Tuesday, 19 January 2016

Positive thinking.

Christ, my farts stink today. Which is a good thing. Each sniff reminds me that I am a living organism who eats, digests and excretes food - it makes me feel alive! That's me trying out positive thinking, one of my New Year's resolutions, and this is me trying out another - writing more.

But when you're trying to think positively what do you write about? How many novels go 'there was a man with a great life who met a woman with a great life and thanks to a lack of obstacles, together, they went on to have exponentially better lives'? My creativity engine has for much of my working life been powered by hatred and misery. Soz.

When I was seventeen I went through the entirely unique experience of suffering teenage heartache. I've always thought it was that heartache that gave me the drive and 'I'll show you' mentality to get myself into a half decent drama school. Then in my early twenties I found myself in a God awful call centre job and living above a kebab shop which made me a) miserable and b) fat. It was a desire to get out of that situation that led me to pour a great deal of effort into a comedy double act and ultimately made me the mid ranking performer I am today. When that double act came to a depressing end the creativity train trundled out of my station again and I achieved some success as a stand up until I ultimately came undone when faced with the 'white middle class guy in comedy glass ceiling' and an inability to write new material. Trapped in my own negative thinking about stand up and my acting career I found the new creative energy to write a book that has an affectionate pop at the acting business. You'll notice that it has stormed its way into the top 500,000 in the Amazon sales ranks.

In each instance it was a sort of anger that drove me. But now, as you can see, that has all gone. Now I'm the sort of man who sees joy in every moment and smells roses in every fart. What will become of this new positive prick? Will I turn into a gormless ball of happiness with nothing to write about? Will I no longer need to define myself by my career, move to Costa Rica and become a contented surfing instructor? Or will this new positive outlook and smiling face open up all the doors that until now have been closed to me, doors which haven't responded to my cynical demeanour and arid sense of humour? Are you in fact reading the words of the next Phillip Schofield? Possibly.

I don't think there's anything wrong with, where possible, trying to see the positive side. It's something as I've got older I've found more and more difficult though. In relative terms I'm someone for whom life has been one long blowjob. That has never stopped me from indulging in a good shoe gazing session. Now my challenge is to continue to write but to do it with a little more joie de fuckin' vivre. Wish me luck.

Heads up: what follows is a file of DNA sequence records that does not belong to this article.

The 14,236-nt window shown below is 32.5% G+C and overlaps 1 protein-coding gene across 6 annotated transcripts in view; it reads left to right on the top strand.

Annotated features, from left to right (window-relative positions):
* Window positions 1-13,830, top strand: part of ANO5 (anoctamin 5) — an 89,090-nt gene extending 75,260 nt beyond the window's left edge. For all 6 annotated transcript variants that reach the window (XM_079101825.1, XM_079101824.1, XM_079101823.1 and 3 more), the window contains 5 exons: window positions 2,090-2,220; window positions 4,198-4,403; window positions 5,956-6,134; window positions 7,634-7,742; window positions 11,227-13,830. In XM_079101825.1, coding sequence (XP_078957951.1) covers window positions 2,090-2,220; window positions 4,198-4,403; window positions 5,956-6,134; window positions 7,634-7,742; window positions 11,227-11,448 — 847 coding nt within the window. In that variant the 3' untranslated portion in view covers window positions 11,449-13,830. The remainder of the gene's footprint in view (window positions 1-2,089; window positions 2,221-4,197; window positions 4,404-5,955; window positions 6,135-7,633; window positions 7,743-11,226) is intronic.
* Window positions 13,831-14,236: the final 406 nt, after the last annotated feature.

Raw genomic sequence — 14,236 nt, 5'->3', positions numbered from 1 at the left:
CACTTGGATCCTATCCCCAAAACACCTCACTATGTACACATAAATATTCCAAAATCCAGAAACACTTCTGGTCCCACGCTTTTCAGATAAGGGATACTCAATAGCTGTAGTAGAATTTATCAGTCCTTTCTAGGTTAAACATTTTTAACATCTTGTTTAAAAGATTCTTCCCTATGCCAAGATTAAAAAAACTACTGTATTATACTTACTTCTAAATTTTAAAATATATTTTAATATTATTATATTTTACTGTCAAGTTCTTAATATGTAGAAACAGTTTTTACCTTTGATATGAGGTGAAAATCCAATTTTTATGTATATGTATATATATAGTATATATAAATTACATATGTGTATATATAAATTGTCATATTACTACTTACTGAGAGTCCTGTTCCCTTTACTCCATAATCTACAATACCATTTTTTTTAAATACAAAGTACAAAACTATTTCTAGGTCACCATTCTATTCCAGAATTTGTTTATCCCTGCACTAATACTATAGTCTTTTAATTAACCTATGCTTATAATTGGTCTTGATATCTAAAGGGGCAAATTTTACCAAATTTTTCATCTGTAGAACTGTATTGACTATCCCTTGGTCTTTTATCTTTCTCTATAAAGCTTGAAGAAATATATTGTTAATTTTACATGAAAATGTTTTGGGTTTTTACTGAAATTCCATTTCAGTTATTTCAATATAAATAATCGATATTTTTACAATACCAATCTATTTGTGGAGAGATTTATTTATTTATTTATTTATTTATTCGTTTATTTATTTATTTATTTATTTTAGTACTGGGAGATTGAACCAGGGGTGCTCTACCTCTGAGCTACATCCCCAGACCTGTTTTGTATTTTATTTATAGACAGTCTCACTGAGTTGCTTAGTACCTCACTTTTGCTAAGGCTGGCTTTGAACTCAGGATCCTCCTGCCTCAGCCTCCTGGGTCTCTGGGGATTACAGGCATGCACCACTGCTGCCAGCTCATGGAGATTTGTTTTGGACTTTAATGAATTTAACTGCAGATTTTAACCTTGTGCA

An afterthought - I've now realised that this puts a lot of pressure on my next post being an account of a my favourite ever trip to a craft fare or day at the seaside.

Tuesday, 12 January 2016

There's a London pub actually called London Pub.

It's near Russell Square in a small area which seems to have been left as a historical relic of grey 1960's architecture. There's plenty of hotels here which must specialise in disappointed tourists with poor research skills, easily swayed by the phrase 'central London'.  And what's one of the things everyone tells you to do when visiting London? Go to a 'London pub' of course.

Well here it is. London Pub. Having received a tip off about this place, my assumption was that it's clientele must be foreigners who've misunderstood that piece of advice and thought that it referred to a specific place. The sign above the door encouraged that line of thinking. There's a badly drawn picture featuring Big Ben, a beefeater, a London bus and somewhat unimaginatively the word 'Waterloo'. Walking in, I was surprised to find actual real life Londoners. There they were dropping h's, wearing council work clothes, drinking at 3pm... the real deal!

Here's my overall impression of this pub - it looks as if it is ran by the state. Everything about it creates the impression that it is a functional drinking house funded by a Communist regime's 'Ministry of Pubs'. I felt as if I had walked into HMRC or Birmingham Central Library. Here, for example is the wifi password...

That is the sort of bureaucratic kerfuffle you'd usual only expect to come across when trying to pay a council tax bill.

The beer selection wasn't bad but I suppose, when you've got an entire government department of civil servants working on it that's to be expected. The layout of the place was in keeping with the 1960s buildings in the area. Green banquets, cheap wood paneling, a red carpet of the kind Jennifer Lawrence is never likely to set foot on. 

On the TVs was darts and below one of those was what I decided was a Dutch couple. Going to a 'London pub' had clearly been on their itinerary and this was it. They shared a plate of fish and chips and didn't say a word to each other in the entire half an hour I was there. I assumed they were contemplating their bad choices in where to have their pub trip, where to eat Britain's most famous delicacy and, judging by the silence, who to go on holiday with.

You'll notice from the wifi picture that 'London Pub' is connected to the Royal National Hotel - another suspiciously functional looking name. I wonder how long this place will last. I'm sure the hotel provides a fair amount of ill informed custom but it's a pretty big building in an expensively central location. Surely the fact it hasn't yet been turned into a Wetherspoons is an oversight soon to be corrected.

Would I prefer that? No. Wetherspoons are everywhere. This is something so odd, so unique, that it deserves to stay as an example of what a pub ran by Ken Livingstone would look like.